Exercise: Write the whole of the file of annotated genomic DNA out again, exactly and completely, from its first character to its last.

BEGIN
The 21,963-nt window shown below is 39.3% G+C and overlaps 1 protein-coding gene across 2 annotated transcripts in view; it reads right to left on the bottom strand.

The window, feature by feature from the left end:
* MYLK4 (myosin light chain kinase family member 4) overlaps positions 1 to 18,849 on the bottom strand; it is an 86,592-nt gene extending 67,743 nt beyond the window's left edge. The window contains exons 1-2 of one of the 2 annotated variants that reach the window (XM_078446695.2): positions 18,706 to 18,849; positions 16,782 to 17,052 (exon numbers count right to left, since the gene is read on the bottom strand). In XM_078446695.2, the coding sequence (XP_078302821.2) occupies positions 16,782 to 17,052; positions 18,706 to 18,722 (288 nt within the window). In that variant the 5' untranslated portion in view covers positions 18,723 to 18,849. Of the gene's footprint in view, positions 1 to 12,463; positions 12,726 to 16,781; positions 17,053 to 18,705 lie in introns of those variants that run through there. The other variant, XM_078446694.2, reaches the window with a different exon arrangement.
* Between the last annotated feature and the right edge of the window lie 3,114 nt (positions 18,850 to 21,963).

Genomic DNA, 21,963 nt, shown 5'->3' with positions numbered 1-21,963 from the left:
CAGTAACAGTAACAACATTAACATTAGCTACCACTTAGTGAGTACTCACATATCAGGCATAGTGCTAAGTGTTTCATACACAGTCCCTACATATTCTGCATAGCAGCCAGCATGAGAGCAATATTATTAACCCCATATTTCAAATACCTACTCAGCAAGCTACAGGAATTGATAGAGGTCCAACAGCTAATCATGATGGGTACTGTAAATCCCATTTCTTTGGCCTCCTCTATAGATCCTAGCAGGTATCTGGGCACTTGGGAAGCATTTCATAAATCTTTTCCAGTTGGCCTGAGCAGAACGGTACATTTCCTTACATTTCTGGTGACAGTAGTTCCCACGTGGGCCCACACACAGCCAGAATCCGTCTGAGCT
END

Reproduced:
The 21,963-nt window shown below is 39.3% G+C and overlaps 1 protein-coding gene across 2 annotated transcripts in view; it reads right to left on the bottom strand.

The window, feature by feature from the left end:
* MYLK4 (myosin light chain kinase family member 4) overlaps positions 1 to 18,849 on the bottom strand; it is an 86,592-nt gene extending 67,743 nt beyond the window's left edge. The window contains exons 1-2 of one of the 2 annotated variants that reach the window (XM_078446695.2): positions 18,706 to 18,849; positions 16,782 to 17,052 (exon numbers count right to left, since the gene is read on the bottom strand). In XM_078446695.2, the coding sequence (XP_078302821.2) occupies positions 16,782 to 17,052; positions 18,706 to 18,722 (288 nt within the window). In that variant the 5' untranslated portion in view covers positions 18,723 to 18,849. Of the gene's footprint in view, positions 1 to 12,463; positions 12,726 to 16,781; positions 17,053 to 18,705 lie in introns of those variants that run through there. The other variant, XM_078446694.2, reaches the window with a different exon arrangement.
* Between the last annotated feature and the right edge of the window lie 3,114 nt (positions 18,850 to 21,963).

Genomic DNA, 21,963 nt, shown 5'->3' with positions numbered 1-21,963 from the left:
CAGTAACAGTAACAACATTAACATTAGCTACCACTTAGTGAGTACTCACATATCAGGCATAGTGCTAAGTGTTTCATACACAGTCCCTACATATTCTGCATAGCAGCCAGCATGAGAGCAATATTATTAACCCCATATTTCAAATACCTACTCAGCAAGCTACAGGAATTGATAGAGGTCCAACAGCTAATCATGATGGGTACTGTAAATCCCATTTCTTTGGCCTCCTCTATAGATCCTAGCAGGTATCTGGGCACTTGGGAAGCATTTCATAAATCTTTTCCAGTTGGCCTGAGCAGAACGGTACATTTCCTTACATTTCTGGTGACAGTAGTTCCCACGTGGGCCCACACACAGCCAGAATCCGTCTGAGCT